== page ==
This is Boisssard's anthology of the figures to be encountered on Mount Partnassus, the metaphorical home of poetry, literature and the associated arts. Boissard (1528- 1602) was a French antiquary and poet, much travelled in his youth and who subsequently developed a taste for eccentric and evocative acquisitions to assemble a large rambling collection which he took back to France when he settled there in Metz. Much of the fun and nonsense of the Cabinet of Curiosities mentality is evident in this book. Much of its distinctive character comes from the single figure imagined with attributes realised by the engraver and artist Theodorus de Bry (1528 - 1598), one of most prolific of his profession in the sixteenth century. As a Protestant he had fled persecution. Between 1585 and 1588 he worked in London. In 1577 he settled in Antwerp. then in 1588 he and his family settled in Frankfurt.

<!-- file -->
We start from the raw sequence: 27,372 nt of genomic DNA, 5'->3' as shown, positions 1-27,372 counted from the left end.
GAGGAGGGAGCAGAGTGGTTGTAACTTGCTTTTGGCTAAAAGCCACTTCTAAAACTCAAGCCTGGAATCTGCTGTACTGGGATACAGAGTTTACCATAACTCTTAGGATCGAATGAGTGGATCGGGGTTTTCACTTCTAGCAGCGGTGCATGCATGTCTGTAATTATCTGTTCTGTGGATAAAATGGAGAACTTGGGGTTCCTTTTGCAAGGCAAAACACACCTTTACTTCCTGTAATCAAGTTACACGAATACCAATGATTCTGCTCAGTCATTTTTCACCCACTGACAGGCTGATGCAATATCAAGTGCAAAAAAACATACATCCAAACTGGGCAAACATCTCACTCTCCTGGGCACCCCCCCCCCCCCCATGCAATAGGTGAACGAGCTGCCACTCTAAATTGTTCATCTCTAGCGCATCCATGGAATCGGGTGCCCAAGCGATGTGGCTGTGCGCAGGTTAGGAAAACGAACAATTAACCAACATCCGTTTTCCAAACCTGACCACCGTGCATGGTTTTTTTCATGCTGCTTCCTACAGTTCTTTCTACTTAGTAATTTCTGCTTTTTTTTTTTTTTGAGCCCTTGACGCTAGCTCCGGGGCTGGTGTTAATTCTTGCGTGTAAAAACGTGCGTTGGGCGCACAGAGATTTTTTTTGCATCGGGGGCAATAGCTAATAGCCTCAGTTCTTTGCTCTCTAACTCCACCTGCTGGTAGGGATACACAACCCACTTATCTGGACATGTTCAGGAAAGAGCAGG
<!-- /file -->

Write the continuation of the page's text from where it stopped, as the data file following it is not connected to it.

De Bry wrote in the Foreword to Icones quinquaginta virorum illustrium (1597): "I was the offspring of parents born to an honourable station and in the first rank among the more honoured citizens of Liege. But stripped of all these belongings by accidents, cheats, and ill luck and by the depredations of robbers, I had to contend against adverse fortune so that only by my art could I fend for myself. Art alone remained to me of the ample patrimony left me by my parents. On that neither robbers nor the rapacious bands of thieves could lay hands. Art restored my former wealth and reputation, and has never failed me, its tireless devotee." He is justly celebrated for his visualisations of the distant and mysterious civilisations of North America (from the watercolours oif John White). His Book of Emblems is another sizeable achievement and a popular publishing success.